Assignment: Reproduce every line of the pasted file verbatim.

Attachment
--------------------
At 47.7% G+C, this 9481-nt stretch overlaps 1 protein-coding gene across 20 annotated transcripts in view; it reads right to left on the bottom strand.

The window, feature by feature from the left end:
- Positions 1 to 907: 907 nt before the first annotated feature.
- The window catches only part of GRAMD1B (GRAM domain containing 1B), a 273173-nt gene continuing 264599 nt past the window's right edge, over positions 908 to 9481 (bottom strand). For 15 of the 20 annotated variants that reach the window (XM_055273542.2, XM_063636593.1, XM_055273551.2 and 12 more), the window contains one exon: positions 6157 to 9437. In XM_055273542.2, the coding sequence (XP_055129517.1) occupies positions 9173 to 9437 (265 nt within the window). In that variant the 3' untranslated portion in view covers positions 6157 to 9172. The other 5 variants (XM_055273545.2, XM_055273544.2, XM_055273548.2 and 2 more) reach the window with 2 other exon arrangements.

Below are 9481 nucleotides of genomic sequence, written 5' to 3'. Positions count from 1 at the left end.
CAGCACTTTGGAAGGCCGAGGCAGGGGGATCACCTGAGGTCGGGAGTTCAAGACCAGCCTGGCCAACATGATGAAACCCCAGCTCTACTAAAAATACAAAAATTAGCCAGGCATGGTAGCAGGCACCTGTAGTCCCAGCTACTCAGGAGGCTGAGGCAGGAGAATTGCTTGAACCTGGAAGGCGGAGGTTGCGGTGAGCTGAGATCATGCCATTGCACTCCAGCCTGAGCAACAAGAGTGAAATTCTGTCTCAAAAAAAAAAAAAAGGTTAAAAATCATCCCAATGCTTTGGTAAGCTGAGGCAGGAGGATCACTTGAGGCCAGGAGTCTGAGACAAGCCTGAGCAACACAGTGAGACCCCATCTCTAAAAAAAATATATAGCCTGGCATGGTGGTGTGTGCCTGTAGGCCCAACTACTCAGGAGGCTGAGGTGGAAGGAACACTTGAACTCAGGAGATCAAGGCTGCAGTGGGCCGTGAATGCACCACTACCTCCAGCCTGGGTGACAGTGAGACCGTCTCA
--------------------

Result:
At 47.7% G+C, this 9481-nt stretch overlaps 1 protein-coding gene across 20 annotated transcripts in view; it reads right to left on the bottom strand.

The window, feature by feature from the left end:
- Positions 1 to 907: 907 nt before the first annotated feature.
- The window catches only part of GRAMD1B (GRAM domain containing 1B), a 273173-nt gene continuing 264599 nt past the window's right edge, over positions 908 to 9481 (bottom strand). For 15 of the 20 annotated variants that reach the window (XM_055273542.2, XM_063636593.1, XM_055273551.2 and 12 more), the window contains one exon: positions 6157 to 9437. In XM_055273542.2, the coding sequence (XP_055129517.1) occupies positions 9173 to 9437 (265 nt within the window). In that variant the 3' untranslated portion in view covers positions 6157 to 9172. The other 5 variants (XM_055273545.2, XM_055273544.2, XM_055273548.2 and 2 more) reach the window with 2 other exon arrangements.

Below are 9481 nucleotides of genomic sequence, written 5' to 3'. Positions count from 1 at the left end.
CAGCACTTTGGAAGGCCGAGGCAGGGGGATCACCTGAGGTCGGGAGTTCAAGACCAGCCTGGCCAACATGATGAAACCCCAGCTCTACTAAAAATACAAAAATTAGCCAGGCATGGTAGCAGGCACCTGTAGTCCCAGCTACTCAGGAGGCTGAGGCAGGAGAATTGCTTGAACCTGGAAGGCGGAGGTTGCGGTGAGCTGAGATCATGCCATTGCACTCCAGCCTGAGCAACAAGAGTGAAATTCTGTCTCAAAAAAAAAAAAAAGGTTAAAAATCATCCCAATGCTTTGGTAAGCTGAGGCAGGAGGATCACTTGAGGCCAGGAGTCTGAGACAAGCCTGAGCAACACAGTGAGACCCCATCTCTAAAAAAAATATATAGCCTGGCATGGTGGTGTGTGCCTGTAGGCCCAACTACTCAGGAGGCTGAGGTGGAAGGAACACTTGAACTCAGGAGATCAAGGCTGCAGTGGGCCGTGAATGCACCACTACCTCCAGCCTGGGTGACAGTGAGACCGTCTCA